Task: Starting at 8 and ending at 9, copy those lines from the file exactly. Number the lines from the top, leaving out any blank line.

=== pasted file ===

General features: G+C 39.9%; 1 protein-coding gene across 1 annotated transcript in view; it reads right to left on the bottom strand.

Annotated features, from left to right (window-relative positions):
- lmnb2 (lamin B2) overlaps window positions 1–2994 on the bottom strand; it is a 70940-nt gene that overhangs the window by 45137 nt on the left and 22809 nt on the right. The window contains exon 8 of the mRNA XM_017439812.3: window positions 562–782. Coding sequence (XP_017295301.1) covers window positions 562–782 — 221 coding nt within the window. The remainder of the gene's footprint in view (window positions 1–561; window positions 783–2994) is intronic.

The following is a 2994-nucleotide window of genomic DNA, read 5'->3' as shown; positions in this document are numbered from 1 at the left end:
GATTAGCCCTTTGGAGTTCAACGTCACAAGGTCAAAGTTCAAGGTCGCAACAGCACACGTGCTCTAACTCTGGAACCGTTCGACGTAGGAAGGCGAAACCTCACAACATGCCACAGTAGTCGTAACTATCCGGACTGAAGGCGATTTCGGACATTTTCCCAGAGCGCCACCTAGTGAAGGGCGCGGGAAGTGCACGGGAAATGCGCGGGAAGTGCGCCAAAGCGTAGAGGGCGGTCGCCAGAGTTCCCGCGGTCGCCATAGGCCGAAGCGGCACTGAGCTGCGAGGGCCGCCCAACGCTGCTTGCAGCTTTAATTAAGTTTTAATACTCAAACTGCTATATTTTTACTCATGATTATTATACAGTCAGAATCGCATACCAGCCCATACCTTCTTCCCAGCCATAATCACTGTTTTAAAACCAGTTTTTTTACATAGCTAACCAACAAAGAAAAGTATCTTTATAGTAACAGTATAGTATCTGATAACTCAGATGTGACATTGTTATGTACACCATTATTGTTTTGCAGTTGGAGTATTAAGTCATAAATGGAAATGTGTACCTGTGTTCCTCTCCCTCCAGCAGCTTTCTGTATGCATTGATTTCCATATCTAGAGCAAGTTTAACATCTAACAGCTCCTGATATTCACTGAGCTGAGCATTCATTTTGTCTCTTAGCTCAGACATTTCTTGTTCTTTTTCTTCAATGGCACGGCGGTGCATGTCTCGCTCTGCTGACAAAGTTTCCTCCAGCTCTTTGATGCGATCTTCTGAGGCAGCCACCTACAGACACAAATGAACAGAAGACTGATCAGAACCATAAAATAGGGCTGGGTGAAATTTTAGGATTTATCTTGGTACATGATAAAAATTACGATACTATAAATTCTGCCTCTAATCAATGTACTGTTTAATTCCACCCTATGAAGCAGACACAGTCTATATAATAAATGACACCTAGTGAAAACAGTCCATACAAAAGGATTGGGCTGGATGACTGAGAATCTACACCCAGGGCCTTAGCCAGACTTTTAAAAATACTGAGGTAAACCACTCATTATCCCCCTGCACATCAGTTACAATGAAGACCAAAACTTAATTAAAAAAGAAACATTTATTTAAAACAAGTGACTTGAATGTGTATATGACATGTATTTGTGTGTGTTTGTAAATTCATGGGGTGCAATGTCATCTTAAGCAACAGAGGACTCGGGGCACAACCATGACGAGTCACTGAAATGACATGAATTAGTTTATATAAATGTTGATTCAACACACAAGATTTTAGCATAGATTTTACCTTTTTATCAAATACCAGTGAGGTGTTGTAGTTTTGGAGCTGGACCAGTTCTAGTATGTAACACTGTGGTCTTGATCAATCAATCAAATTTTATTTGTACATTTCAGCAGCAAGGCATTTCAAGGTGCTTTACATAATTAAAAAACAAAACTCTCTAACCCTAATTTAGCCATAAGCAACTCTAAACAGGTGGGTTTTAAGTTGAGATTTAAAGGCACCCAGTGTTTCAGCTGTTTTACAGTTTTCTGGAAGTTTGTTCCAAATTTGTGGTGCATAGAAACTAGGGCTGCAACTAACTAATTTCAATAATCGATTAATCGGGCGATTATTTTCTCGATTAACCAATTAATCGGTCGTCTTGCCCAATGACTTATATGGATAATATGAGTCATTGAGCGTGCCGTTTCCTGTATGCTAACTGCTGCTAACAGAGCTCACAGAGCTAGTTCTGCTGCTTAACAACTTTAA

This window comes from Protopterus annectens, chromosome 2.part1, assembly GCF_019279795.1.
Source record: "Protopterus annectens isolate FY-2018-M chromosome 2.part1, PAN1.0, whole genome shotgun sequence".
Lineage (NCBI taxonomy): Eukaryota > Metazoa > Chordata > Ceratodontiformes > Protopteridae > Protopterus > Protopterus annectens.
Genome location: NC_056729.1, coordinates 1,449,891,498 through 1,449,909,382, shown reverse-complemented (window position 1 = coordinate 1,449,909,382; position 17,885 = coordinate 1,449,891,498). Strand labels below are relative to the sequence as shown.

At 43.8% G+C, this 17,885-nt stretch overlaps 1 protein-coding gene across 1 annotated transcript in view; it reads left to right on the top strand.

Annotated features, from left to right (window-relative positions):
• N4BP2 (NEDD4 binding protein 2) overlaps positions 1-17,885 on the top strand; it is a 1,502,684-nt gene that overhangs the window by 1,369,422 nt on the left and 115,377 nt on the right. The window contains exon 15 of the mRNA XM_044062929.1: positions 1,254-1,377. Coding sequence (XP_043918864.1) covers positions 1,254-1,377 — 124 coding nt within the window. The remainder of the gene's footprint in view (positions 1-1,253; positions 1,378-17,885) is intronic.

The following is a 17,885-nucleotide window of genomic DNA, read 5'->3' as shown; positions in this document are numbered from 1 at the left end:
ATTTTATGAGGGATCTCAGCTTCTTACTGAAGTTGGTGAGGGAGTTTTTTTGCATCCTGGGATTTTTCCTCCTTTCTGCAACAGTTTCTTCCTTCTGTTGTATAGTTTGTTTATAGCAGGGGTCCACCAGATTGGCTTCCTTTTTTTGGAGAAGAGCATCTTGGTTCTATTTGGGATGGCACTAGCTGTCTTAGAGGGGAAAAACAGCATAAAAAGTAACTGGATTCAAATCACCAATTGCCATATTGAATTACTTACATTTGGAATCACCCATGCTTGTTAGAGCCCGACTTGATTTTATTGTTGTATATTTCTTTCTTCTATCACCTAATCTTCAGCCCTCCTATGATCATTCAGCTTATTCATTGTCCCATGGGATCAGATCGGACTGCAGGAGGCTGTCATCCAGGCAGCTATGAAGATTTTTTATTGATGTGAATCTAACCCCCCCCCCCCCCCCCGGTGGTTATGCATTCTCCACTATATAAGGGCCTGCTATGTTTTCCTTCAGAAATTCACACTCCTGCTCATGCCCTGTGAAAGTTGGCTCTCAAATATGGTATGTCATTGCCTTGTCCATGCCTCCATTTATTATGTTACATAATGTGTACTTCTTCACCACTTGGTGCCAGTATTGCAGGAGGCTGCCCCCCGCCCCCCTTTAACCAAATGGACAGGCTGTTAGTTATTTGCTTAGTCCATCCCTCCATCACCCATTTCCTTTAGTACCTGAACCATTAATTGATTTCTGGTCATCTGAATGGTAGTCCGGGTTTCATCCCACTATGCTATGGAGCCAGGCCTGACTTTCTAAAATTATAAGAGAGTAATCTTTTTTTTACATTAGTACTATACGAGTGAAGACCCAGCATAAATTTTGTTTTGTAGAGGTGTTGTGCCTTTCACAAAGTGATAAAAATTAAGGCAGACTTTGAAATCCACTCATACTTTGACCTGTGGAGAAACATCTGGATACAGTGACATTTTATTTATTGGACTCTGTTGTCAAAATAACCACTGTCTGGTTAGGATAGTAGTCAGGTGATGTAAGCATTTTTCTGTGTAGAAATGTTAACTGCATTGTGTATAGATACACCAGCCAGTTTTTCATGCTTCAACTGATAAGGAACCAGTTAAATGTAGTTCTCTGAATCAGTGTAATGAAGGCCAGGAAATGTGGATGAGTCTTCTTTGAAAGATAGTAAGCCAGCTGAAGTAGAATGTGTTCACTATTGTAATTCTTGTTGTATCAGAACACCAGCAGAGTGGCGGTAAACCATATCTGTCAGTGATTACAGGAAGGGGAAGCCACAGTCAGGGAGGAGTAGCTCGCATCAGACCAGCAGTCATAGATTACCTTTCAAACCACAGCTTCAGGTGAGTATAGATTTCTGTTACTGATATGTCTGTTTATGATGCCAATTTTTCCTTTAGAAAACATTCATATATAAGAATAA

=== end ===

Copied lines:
Lineage (NCBI taxonomy): Eukaryota > Metazoa > Chordata > Ceratodontiformes > Protopteridae > Protopterus > Protopterus annectens.
Genome location: NC_056729.1, coordinates 1,449,891,498 through 1,449,909,382, shown reverse-complemented (window position 1 = coordinate 1,449,909,382; position 17,885 = coordinate 1,449,891,498). Strand labels below are relative to the sequence as shown.